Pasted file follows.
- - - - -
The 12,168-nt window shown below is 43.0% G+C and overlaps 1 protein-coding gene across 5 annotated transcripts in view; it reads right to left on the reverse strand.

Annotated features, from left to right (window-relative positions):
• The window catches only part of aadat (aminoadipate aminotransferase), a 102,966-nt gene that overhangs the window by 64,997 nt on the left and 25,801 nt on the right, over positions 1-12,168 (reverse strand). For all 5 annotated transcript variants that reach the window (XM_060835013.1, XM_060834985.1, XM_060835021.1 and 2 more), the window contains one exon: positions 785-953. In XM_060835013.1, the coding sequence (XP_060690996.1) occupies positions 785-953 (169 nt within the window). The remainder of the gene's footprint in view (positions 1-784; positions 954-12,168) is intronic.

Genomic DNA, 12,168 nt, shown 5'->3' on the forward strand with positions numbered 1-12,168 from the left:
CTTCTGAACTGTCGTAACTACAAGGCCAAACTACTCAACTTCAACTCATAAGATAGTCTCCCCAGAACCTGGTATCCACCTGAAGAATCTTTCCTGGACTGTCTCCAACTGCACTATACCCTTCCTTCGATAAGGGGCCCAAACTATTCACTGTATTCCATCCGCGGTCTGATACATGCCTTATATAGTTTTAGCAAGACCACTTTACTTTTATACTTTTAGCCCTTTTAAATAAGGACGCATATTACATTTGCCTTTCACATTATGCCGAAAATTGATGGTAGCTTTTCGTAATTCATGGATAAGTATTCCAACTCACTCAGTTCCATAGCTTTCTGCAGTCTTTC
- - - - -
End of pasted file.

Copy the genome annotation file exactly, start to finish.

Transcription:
The 12,168-nt window shown below is 43.0% G+C and overlaps 1 protein-coding gene across 5 annotated transcripts in view; it reads right to left on the reverse strand.

Annotated features, from left to right (window-relative positions):
• The window catches only part of aadat (aminoadipate aminotransferase), a 102,966-nt gene that overhangs the window by 64,997 nt on the left and 25,801 nt on the right, over positions 1-12,168 (reverse strand). For all 5 annotated transcript variants that reach the window (XM_060835013.1, XM_060834985.1, XM_060835021.1 and 2 more), the window contains one exon: positions 785-953. In XM_060835013.1, the coding sequence (XP_060690996.1) occupies positions 785-953 (169 nt within the window). The remainder of the gene's footprint in view (positions 1-784; positions 954-12,168) is intronic.

Genomic DNA, 12,168 nt, shown 5'->3' on the forward strand with positions numbered 1-12,168 from the left:
CTTCTGAACTGTCGTAACTACAAGGCCAAACTACTCAACTTCAACTCATAAGATAGTCTCCCCAGAACCTGGTATCCACCTGAAGAATCTTTCCTGGACTGTCTCCAACTGCACTATACCCTTCCTTCGATAAGGGGCCCAAACTATTCACTGTATTCCATCCGCGGTCTGATACATGCCTTATATAGTTTTAGCAAGACCACTTTACTTTTATACTTTTAGCCCTTTTAAATAAGGACGCATATTACATTTGCCTTTCACATTATGCCGAAAATTGATGGTAGCTTTTCGTAATTCATGGATAAGTATTCCAACTCACTCAGTTCCATAGCTTTCTGCAGTCTTTC